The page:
Jaih Craddock

Research Pathway, Class of 2012
Jaih Craddock photo


Undergraduate institution:

San Francisco State University, Dual B.A. in Child Development and Industrial Design, Visual Design


Tell us about yourself and what you are currently doing:

I am a PhD candidate in Social Work in the USC Suzanne Dwork-Peck School of Social Work. My research focuses on exploring how social network and social media can be used to increase HIV prevention among young Black women aged 18-24. My work has examined ego-centric and sociometric networks of young Black women, as well as used artificial intelligences to determine the optimal information diffusion methods using maximum influence approximation algorithms. After completing my PhD, I plan to continue my research examining HIV prevention among young Black women and their social network members, and I plan to develop social network-based HIV interventions for this population.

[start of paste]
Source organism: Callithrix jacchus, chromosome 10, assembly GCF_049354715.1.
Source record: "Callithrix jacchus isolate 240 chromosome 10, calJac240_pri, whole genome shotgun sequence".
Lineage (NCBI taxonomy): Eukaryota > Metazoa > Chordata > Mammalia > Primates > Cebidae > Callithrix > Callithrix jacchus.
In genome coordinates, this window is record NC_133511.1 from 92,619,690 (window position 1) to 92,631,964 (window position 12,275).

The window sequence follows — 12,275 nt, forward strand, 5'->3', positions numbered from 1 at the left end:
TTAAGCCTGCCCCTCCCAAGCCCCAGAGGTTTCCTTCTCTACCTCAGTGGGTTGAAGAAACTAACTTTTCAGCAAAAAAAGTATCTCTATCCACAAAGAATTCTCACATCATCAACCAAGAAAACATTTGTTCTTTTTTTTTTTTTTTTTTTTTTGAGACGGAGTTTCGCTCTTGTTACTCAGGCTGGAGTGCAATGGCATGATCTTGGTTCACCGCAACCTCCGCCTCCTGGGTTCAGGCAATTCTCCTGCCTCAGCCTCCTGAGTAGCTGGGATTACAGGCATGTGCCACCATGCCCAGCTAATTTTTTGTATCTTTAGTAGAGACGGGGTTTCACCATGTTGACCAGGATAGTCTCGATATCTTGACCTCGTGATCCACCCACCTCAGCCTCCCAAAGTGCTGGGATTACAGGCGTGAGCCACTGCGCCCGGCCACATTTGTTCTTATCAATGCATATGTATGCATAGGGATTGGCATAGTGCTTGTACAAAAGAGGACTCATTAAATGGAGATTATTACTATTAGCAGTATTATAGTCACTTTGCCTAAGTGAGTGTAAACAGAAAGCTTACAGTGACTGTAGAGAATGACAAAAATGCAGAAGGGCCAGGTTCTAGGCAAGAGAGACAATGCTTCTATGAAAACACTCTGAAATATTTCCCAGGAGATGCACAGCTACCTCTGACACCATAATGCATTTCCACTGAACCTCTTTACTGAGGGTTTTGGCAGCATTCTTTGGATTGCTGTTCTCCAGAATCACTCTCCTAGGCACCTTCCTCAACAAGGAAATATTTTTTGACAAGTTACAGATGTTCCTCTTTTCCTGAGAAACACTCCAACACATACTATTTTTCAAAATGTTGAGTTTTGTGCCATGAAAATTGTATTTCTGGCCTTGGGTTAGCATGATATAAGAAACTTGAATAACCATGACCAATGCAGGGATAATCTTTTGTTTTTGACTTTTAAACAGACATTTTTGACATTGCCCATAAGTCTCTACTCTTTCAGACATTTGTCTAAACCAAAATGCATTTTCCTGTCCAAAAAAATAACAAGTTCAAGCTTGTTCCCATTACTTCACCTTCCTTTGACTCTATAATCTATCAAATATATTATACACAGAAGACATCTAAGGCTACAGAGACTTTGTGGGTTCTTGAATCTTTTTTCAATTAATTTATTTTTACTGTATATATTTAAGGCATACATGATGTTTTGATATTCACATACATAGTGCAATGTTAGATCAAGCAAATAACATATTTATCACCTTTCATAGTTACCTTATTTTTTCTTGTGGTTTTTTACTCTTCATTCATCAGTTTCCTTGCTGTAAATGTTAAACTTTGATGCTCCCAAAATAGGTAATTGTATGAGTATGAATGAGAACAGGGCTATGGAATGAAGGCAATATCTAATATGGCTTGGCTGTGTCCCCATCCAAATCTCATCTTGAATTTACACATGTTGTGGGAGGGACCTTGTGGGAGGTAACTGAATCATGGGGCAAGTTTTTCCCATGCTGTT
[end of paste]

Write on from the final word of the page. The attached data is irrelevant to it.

How has your M.A. in Sexuality Studies helped get you to be where you are today?

My M.A. was essential in getting me to where I am today. Through my exposer to research methods and theories focused on sexuality, I gained the knowledge and skills needed to formulate my own thoughts and theories regarding how sexual decision-making takes place among populations of young Black women. My research with my mentor, Dr. Colleen Hoff, provided me with hand on experience conducting HIV prevention studies and analyzing data that examined sexual health decision-making among MSM couples. Combined, my research experience and my course work prepped me to be a strong candidate for a PhD program.  


What advice would you give to someone interested in your profession?

My advice is to seek out opportunities that would allow you to collaborate with others while furthering your knowledge and skills in the particularly research or practice area in which you may be interested. Collaborating across disciplines as well as having diverse experiences in research and practice has assisted me with thinking outside of the box when addressing large issues such as HIV prevention within social networks of young Black women.